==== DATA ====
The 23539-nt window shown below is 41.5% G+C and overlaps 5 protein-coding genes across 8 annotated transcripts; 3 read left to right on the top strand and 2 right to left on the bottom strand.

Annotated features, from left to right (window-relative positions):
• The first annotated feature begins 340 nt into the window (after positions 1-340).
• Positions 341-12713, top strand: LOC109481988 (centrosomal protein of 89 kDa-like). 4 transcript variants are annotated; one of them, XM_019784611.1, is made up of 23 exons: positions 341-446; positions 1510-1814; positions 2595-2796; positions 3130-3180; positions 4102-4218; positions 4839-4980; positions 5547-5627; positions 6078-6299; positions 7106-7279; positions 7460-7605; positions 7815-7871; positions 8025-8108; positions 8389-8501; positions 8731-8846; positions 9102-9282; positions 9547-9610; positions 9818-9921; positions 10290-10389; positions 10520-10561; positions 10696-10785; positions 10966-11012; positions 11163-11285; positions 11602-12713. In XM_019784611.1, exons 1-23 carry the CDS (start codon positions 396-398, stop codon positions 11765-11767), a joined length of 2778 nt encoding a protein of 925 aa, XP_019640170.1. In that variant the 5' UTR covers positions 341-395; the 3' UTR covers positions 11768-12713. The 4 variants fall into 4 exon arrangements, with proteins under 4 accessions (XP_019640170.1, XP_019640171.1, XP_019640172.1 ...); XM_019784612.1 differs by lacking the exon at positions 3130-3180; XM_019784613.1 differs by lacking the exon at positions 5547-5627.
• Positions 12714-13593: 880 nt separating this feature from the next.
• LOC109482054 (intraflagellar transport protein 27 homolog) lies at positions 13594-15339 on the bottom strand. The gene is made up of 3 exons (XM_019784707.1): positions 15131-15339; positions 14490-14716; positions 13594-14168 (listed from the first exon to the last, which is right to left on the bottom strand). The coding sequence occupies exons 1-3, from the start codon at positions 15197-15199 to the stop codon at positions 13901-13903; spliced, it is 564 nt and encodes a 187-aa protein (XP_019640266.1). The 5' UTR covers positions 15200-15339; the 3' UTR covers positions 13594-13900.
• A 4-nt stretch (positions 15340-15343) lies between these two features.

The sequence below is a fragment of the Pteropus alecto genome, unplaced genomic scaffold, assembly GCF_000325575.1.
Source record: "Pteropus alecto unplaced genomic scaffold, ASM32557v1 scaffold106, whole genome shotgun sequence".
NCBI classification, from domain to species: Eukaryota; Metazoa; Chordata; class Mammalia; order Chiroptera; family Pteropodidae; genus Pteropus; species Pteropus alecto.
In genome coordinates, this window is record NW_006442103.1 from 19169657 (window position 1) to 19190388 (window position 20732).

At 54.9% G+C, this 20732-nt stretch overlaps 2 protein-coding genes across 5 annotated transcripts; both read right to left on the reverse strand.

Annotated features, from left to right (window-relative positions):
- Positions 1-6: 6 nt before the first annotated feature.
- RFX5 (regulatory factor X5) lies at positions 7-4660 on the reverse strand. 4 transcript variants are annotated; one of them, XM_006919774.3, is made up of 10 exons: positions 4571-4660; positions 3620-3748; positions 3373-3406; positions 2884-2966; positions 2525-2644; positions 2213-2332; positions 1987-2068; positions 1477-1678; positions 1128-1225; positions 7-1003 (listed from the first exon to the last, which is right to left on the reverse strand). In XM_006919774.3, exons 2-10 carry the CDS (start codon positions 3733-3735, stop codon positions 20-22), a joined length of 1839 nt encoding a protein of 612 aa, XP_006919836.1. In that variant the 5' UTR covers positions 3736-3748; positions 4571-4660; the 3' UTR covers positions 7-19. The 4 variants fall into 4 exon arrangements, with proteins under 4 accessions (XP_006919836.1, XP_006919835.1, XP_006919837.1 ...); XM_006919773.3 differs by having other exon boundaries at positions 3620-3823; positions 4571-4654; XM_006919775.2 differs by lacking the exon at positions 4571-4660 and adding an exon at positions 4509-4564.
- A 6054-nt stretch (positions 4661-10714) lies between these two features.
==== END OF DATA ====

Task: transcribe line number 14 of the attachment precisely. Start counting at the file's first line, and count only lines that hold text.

- Positions 1-6: 6 nt before the first annotated feature.